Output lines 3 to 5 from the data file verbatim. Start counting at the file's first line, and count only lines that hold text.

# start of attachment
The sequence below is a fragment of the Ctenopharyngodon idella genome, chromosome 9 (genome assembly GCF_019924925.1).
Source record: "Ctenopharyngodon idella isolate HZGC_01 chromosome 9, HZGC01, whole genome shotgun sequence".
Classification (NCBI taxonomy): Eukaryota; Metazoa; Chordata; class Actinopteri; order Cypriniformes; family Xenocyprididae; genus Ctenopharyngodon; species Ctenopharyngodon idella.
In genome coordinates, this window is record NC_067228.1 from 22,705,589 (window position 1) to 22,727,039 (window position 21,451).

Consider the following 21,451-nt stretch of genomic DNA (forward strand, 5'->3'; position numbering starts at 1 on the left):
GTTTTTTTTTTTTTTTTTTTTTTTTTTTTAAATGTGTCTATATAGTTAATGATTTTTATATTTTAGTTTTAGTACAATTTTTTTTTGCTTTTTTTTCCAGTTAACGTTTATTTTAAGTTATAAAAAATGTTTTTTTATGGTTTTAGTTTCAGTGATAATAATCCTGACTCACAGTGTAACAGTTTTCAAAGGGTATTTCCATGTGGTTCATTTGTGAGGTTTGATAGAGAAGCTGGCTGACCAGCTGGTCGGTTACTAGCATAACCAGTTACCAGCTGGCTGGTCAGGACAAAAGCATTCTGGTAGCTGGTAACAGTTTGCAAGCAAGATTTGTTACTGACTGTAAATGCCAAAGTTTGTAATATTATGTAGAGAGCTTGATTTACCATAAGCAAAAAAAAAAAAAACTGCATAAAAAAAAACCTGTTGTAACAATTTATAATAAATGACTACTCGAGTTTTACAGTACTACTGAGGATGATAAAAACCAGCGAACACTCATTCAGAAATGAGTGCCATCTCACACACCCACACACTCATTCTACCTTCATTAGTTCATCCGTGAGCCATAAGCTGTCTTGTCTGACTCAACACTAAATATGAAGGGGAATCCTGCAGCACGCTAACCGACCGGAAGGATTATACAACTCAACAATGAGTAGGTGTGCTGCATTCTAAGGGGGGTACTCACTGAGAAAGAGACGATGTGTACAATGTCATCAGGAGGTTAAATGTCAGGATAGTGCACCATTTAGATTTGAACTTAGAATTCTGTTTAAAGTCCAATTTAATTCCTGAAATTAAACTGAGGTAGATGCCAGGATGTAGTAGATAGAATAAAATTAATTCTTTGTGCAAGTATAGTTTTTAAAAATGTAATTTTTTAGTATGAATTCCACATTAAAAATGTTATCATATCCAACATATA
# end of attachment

Classification (NCBI taxonomy): Eukaryota; Metazoa; Chordata; class Actinopteri; order Cypriniformes; family Xenocyprididae; genus Ctenopharyngodon; species Ctenopharyngodon idella.
In genome coordinates, this window is record NC_067228.1 from 22,705,589 (window position 1) to 22,727,039 (window position 21,451).

Consider the following 21,451-nt stretch of genomic DNA (forward strand, 5'->3'; position numbering starts at 1 on the left):